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Game Engine - Scenes

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Hey all, I am currently making a terrain renderer and I am wondering how I should put all the components together. I keep reading about people using scenes but I have been unable to find any more details than this. So this is what I was planning on doing: I was planning on having a scene class that has a number of pointers, one to the terrain, and one to the list of enemies, one to the player and one to the other objects in the world such as buildings and vehicles. When the game has to update, it will call the scene to update and then the scene will look at each of these pointers and tell them to update. The same with drawing. So my question is: Is this how a game engine works or dose it use some other method? Thanks

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A renderer does not care about whether it's rendering a player, an enemy, or whatever. It usually contains data for a piece of static world geometry (in your case, this would be the terrain), for a large amount of small static geometry (for instance, rocks and trees) and a large amount of small dynamic geometry (your enemies and player).

The program (and not the scene manager) then matches in-game entities with their scene representation.

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Thanks for the reply ToohrVyk.
The reason I was thinking of having several list was basically for height calculations. If we want to get the height on the terrain for the placement of another object and it is mixed in a tree/vector/list structure with other object that do not return height values, you will need to find the type of object that you are looking at when iterating, and if it is the terrain object (Used loosely to describe the whole terrain), then get the height of the terrain at the point you are looking at.
If we put them into a separate list, then when adding other objects, you can call ‘terrain->getheight()’ and not have to worry about the type of the object or casting.

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Quote:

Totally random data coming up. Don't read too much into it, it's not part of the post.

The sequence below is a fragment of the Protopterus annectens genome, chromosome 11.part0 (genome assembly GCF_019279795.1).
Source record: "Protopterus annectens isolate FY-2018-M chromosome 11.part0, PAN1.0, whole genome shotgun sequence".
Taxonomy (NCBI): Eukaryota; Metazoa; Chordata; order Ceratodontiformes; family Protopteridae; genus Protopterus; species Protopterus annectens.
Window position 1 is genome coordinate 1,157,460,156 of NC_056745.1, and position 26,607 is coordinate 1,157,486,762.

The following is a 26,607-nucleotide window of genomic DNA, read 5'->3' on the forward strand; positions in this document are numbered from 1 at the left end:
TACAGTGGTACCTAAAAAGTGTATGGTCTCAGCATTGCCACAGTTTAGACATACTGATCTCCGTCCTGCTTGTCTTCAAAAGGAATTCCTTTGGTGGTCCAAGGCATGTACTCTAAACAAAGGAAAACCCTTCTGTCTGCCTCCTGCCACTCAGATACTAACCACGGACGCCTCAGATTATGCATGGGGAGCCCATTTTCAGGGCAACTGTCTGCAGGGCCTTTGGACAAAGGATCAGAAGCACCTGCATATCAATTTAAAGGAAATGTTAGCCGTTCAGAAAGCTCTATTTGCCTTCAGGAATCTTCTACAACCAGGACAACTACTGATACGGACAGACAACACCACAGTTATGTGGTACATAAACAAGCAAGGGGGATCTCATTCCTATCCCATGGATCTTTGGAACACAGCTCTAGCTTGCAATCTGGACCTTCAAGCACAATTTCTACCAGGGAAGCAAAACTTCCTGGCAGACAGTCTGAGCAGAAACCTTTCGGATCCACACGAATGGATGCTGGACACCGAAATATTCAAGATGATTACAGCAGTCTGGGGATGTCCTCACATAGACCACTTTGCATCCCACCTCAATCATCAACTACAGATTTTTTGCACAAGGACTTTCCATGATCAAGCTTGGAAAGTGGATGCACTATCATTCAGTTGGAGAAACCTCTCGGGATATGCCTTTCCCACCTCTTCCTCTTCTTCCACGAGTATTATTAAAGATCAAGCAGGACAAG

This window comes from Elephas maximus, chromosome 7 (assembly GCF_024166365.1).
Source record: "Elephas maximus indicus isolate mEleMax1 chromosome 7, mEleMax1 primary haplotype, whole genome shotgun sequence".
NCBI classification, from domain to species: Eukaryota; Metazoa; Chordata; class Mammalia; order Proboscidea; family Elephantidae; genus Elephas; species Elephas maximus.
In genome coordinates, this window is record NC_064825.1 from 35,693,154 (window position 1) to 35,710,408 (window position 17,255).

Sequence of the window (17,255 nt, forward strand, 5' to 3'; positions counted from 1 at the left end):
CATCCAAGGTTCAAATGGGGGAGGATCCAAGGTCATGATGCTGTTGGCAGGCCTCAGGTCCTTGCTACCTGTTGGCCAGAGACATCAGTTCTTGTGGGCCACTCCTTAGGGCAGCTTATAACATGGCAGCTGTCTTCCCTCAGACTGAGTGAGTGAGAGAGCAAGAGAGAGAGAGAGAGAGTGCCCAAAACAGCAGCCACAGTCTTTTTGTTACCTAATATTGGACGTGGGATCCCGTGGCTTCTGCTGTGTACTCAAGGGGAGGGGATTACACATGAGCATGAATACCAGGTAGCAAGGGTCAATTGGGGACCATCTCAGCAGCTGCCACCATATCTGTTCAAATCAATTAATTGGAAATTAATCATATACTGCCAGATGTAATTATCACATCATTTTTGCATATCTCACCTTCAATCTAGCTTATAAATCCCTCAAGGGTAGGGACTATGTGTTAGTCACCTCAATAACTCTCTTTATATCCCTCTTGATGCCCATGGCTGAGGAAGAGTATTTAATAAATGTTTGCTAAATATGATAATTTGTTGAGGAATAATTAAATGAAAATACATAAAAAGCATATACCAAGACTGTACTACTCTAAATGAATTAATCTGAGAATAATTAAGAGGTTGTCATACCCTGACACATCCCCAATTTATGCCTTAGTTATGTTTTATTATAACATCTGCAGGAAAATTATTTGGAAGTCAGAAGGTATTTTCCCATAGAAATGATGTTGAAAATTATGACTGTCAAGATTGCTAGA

Original post by ManixReaper
Thanks for the reply ToohrVyk.
The reason I was thinking of having several list was basically for height calculations. If we want to get the height on the terrain for the placement of another object and it is mixed in a tree/vector/list structure with other object that do not return height values, you will need to find the type of object that you are looking at when iterating, and if it is the terrain object (Used loosely to describe the whole terrain), then get the height of the terrain at the point you are looking at.
If we put them into a separate list, then when adding other objects, you can call ‘terrain->getheight()’ and not have to worry about the type of the object or casting.


You're mixing 'renderer' with 'game logic'. The renderer doesn't care WHAT it's rendering - all it wants is some vertex/face and texture data. Your game logic should figure out terrain heights and object placement and whatnot.

A brief of how I go about it (and I'm not saying this is definitive, just my way): I have a class called CPlaceable, which contains position/rotation vectors and the matrix and such, and derived from it I have CGeometry, which contains mesh and material data, and derived from THAT I have things like CPlayer, CEnemy etc.

My octree class organises what is currently in view and builds a vector of pointers of CGeometry objects, i.e., if a CPlayer is in view, it is dynamic_cast<CGeometry>'d and placed into the vector. This vector gets sent to the renderer which draws it all.

Any game logic is performed in the CPlayer/CEnemy/CTerrain objects, complately separate from the renderer.

I'm not a great programmer to say the least, so I'm damn sure someone else has a prettier method.

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Hi

I am not an expert in Game Engine design but I am reading a book about XNA and the author uses the same style you are using.
There is a GameScene class which includes GameComponents (Player, Enemies,....) and when GameScene Update method is called, then the Update method of all GameComponents in this Scene are also called.
I am not sure if this is exactly what you mean but hope this helps.

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Awwwwwwww. That makes sense. Just have to figure out how to write it now :)

Thanks for your timely replies

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Hello,

right now I am venturing into the same territory as ManixReaper, so I will add to the discussion. [smile]

It is my understanding that a Scene Graph is a type of structure or format that manages animation, and updating of scenes.

Something that might work would be to have a class called "GameWorld." In game you have a vector list of of pointers to "GameObjects" which are pointers to your specific class such as terrain, sky, etc.

In each class you have a render function. The job of the GameWorld is to iterate through the vector list of GameObjects and render them each frame.

I know verily little on the subject of engine management when it comes to objects such as terrain, and sky, etc. and how to manage their interactions, so do not take my ideas and interpret them as _good_. [wink]

A scene graph would be for management for something such as trees, or people since there would many people/trees/whatever in a scene at one time. This list of objects would constantly be changing and need updating since the objects would quite often come in and out of view, and most likely require some form of animation.

Looking forward to more feedback from those with more experience on such subjects. [smile]

--Jonathan Janevski

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